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Vase, ca. 1905

Artist: Walter Benjamin Stephen, American, 1876-1961
Artist: Nellie Randall Stephen, American, 1857-1910
Manufacturer: Nonconnah Pottery, American (Capleville, Tennessee)

Medium: Earthenware; matte glaze with slip-painted decoration

11 1/4 × 6 7/8 × 6 7/8 in. (28.6 × 17.5 × 17.5 cm)

Credit Line: Gift of the Decorative Arts Trust

Object Number: 2013.1

On View

Private collection, Texas, 2004; (sale) Neal Auction Company, New Orleans, Louisiana, "Louisiana Purchase Auction," lot 897, October 1-3, 2004; Rodney Henderson Leftwich and Kim Fisher Leftwich, Mills River, North Carolina, 2013

Nellie Stephen often drew inspiration from the natural world, particularly the fields, creeks, and flowers of rural Tennessee. Here, using simple colored clay slips, she painted a wonderfully evocative image of the bridge over Nonconnah Creek near her home. The verses are by Walter Malone (1866-1915), who was  both  a  well-known poet and a judge in Memphis. His childhood home in north Mississippi lay directly across the state line from Capleville, and was adjacent to the Stephen family’s farm. Nonconnah Creek ran through both properties.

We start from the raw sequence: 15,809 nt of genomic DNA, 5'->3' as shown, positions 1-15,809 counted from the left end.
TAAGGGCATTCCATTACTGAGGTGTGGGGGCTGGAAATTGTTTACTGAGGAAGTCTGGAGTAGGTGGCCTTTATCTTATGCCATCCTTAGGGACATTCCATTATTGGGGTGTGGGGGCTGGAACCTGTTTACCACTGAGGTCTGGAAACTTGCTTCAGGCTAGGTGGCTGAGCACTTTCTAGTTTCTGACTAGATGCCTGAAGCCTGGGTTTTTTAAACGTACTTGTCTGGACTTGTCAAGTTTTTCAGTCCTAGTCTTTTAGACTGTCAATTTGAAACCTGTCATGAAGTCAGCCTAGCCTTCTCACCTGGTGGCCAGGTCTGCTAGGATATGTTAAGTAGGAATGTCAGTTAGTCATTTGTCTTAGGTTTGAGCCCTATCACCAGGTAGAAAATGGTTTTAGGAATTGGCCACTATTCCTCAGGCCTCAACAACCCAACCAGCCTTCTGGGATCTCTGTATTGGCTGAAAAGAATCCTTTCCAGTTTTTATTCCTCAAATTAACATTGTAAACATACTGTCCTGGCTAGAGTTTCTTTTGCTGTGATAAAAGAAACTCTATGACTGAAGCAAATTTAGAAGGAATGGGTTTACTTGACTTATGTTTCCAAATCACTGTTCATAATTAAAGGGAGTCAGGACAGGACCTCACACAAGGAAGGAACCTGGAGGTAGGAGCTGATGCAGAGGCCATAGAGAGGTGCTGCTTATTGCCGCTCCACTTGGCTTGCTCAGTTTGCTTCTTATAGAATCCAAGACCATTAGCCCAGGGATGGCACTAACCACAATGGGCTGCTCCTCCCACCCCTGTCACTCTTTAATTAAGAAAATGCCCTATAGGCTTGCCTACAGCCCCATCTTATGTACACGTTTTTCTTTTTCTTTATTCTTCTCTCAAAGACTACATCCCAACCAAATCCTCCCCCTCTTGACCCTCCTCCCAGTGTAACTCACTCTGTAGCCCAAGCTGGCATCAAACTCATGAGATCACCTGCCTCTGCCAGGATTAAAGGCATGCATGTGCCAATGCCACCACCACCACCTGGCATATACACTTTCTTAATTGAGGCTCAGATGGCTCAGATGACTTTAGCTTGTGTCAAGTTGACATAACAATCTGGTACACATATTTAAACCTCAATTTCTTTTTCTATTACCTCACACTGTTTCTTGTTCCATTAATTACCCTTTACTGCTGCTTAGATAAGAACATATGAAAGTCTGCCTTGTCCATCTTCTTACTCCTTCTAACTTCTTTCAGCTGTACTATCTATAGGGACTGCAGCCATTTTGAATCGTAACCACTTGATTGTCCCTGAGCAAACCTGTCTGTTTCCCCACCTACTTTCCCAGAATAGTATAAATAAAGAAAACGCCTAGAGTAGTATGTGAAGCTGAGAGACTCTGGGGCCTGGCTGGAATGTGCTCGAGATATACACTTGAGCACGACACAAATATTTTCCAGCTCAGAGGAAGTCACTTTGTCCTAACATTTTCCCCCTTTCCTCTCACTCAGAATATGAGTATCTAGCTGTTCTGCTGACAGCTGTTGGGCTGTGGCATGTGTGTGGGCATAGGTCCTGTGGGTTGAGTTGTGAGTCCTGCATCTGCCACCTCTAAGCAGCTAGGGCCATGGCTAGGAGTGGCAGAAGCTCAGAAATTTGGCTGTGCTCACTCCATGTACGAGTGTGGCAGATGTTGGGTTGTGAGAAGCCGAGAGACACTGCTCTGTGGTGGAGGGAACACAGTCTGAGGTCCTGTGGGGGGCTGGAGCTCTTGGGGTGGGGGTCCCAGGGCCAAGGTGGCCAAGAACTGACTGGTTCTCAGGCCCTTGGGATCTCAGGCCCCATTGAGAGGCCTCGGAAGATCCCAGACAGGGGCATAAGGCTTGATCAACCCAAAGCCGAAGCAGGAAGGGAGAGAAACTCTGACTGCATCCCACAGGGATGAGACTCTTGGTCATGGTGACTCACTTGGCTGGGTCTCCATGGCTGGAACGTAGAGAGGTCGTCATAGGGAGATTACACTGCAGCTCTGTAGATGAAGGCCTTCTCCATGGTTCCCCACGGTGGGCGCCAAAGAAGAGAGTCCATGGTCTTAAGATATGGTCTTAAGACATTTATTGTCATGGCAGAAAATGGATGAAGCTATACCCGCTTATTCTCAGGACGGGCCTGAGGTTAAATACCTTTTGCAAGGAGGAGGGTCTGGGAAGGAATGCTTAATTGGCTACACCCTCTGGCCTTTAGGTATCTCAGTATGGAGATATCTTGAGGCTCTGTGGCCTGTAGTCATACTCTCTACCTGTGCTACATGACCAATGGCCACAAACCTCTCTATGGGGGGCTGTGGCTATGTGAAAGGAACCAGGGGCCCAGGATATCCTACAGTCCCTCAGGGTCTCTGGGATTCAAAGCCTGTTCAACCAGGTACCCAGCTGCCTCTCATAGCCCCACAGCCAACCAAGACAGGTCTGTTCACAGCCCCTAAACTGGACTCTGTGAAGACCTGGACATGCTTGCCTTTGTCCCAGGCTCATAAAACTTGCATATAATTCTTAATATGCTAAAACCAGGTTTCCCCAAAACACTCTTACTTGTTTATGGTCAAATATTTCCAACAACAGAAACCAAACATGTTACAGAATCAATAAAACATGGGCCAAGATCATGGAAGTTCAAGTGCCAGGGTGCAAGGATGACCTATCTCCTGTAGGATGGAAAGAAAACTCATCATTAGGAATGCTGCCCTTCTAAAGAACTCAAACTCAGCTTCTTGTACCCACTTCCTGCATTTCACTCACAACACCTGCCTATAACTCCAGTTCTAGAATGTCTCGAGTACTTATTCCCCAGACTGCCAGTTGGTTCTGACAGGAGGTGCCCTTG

Where green Nonconnah’s vineclad

       waters start

    The clay, I came from, slept in soulless

        earth

    O, may my potter’s fondest dream of art

    In this, my vessel, wake to happiest birth

  

    Walter Malone